- Preserve access to the space domain: The United States relies fundamentally on access to and the use of assets in space, especially in its power projection missions. The United States must therefore preserve the ability to use space while also mitigating its reliance on vulnerable assets. In the decade ahead, the United States will need to enhance the resiliency, affordability, command and control, and diversity (commercial and international) of its space architecture while developing a host of credible kinetic and nonkinetic means to deter potential adversaries from extending a conflict into space.

- Procure the right munitions: We will need to invest in a new generation of offensive munitions that can keep pace with the demands of the maturing guided-munitions regime. Both the quality and quantity of our munitions deserve attention, especially during periods of pressure on the defense budget, when weapons procurement and development unwisely become DOD bill payers for other higher priority, programmatic priorities. One munitions class of particular importance is the development of a new anti-surface weapon. Today, we are technically “out-sticked” by Chinese anti-ship cruise missiles (ASCMs). The Navy’s own ASCM, the Harpoon, was designed in the 1970s and no longer has the range or survivability to operate against the kind of more sophisticated surface threats now being developed by the Chinese PLA Navy. In short, we must retain sufficient munition capacities across the force in the years ahead while considering the range of options for the development of a new Offensive Anti-Surface Weapon (OASuW) and a Next-Generation Land Attack Weapon (NGLAW).

- Invest in cutting-edge and next-generation technologies: For decades, we have maintained our military edge in large part through relying on the effective exploitation of technology. This must be as true going forward as it has been in the past. The United States will therefore need to continue investing in new technologies that will help us keep our advantage in “game-changing” capabilities. This is not simply a “should do,” but rather a must-do, especially given the potentially radical changes in the military regime warfighting environment in which U.S. forces will need to operate in the coming decades. Thus, even though in today’s budget environment slashing future innovation has become a tempting area from which to cut, defense research and development must be protected and, where appropriate, expanded. These R&D dollars are critical to advances in key areas of future competition such as robotics, directed-energy weapons, next-generation radar, electromagnetics and hypersonics.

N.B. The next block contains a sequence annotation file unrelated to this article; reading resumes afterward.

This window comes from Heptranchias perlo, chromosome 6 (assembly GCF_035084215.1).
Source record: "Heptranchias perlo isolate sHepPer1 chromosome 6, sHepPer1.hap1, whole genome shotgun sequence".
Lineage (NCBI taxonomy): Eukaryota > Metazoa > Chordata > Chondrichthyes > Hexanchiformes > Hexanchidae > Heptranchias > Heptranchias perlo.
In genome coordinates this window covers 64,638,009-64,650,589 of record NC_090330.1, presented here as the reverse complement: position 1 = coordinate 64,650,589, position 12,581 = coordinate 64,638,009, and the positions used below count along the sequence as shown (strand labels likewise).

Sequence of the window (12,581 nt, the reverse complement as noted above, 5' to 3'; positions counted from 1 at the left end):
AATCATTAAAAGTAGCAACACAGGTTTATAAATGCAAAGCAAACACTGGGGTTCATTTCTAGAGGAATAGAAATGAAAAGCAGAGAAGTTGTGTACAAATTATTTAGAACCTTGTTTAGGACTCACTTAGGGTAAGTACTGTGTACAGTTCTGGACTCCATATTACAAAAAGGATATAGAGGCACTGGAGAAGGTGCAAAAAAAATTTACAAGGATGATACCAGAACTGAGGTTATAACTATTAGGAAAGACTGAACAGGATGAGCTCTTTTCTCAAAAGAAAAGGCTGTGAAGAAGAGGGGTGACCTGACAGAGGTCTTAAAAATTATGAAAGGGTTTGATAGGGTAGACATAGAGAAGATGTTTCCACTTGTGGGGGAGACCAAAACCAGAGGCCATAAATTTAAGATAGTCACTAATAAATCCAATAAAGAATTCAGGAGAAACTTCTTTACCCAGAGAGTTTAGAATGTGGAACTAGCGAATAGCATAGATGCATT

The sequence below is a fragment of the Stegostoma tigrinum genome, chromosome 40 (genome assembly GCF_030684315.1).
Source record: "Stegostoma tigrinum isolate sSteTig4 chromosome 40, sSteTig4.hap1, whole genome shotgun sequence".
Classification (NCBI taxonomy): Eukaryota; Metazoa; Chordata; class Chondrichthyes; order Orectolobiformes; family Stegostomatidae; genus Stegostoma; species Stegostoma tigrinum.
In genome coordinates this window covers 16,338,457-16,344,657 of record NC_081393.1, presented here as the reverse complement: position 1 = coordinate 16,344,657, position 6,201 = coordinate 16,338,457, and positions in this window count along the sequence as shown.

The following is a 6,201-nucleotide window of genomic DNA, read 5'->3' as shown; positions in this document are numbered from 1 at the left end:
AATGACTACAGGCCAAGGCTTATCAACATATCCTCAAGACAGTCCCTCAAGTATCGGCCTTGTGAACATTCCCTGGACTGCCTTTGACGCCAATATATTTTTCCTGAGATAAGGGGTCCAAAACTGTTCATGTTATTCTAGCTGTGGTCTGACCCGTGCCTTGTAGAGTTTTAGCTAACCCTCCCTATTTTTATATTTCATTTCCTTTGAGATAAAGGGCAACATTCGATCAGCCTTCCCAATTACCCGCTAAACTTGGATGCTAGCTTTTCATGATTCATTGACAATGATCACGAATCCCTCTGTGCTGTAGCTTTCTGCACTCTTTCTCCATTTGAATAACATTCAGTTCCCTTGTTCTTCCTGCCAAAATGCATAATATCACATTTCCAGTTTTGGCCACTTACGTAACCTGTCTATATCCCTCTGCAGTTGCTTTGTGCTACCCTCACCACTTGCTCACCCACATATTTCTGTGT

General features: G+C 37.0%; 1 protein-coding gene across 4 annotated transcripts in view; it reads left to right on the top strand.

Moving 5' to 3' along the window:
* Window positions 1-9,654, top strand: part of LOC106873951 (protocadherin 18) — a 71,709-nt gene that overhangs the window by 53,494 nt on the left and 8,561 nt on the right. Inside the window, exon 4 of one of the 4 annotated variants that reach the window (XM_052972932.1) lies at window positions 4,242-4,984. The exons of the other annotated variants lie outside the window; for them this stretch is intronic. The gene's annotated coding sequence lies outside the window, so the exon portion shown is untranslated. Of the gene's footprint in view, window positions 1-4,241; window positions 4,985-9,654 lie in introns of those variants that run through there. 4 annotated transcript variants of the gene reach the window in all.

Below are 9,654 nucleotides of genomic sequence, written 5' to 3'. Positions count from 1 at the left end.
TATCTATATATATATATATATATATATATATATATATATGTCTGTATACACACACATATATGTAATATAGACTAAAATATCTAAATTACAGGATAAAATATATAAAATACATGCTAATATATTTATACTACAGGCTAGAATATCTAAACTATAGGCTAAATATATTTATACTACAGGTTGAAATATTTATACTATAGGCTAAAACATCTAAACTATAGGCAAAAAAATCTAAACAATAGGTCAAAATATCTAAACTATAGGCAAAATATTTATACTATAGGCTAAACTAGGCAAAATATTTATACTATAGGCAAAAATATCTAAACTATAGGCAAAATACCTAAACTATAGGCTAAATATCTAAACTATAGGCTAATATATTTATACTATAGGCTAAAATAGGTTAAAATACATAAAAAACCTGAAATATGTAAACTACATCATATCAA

The United States is facing a geopolitical reality to which we have become unaccustomed over the last generation: the growing presence of another great power with a military that can challenge us at the higher levels of conflict. We have lived without such a competitors for almost thirty years, leading many to be lulled into the complacent sense that holding the military upper hand in such a relationship is not so important, that a favorable stability can emerge organically or through a “win-win approach” to international politics. Certainly we can hope for that, but China’s assertive behavior in the East and South China Seas suggests such an assumption would be imprudent at least and foolhardy at worst. Indeed, such an assumption seems particularly unwise when one recalls that this behavior has transpired when China is still considerably weaker than the United States. Consider, then, what might happen once the PRC is stronger. One need not ascribe to China any motives not usually imputed to rising great powers to see this as a cause for serious concern.

China is now standing up and seeking to take a place among the world’s most powerful nations. There are continued avenues for cooperation between our nations. However, we remain seriously concerned by significant trends in its international behavior, and we are deeply worried that the temptation towards considerably less palatable behavior will be much greater if China were able to gain the military upper hand in the twenty-first century’s most dynamic region. It is to prevent this prospect from coming to pass that we recommend this ambitious but focused and reasonable defense modernization program.

Representative J. Randy Forbes (R-VA) is Chairman of the Seapower and Projection Forces Subcommittee of the House Armed Services Committee. Elbridge Colby is the Robert M. Gates Fellow at the Center for a New American Security.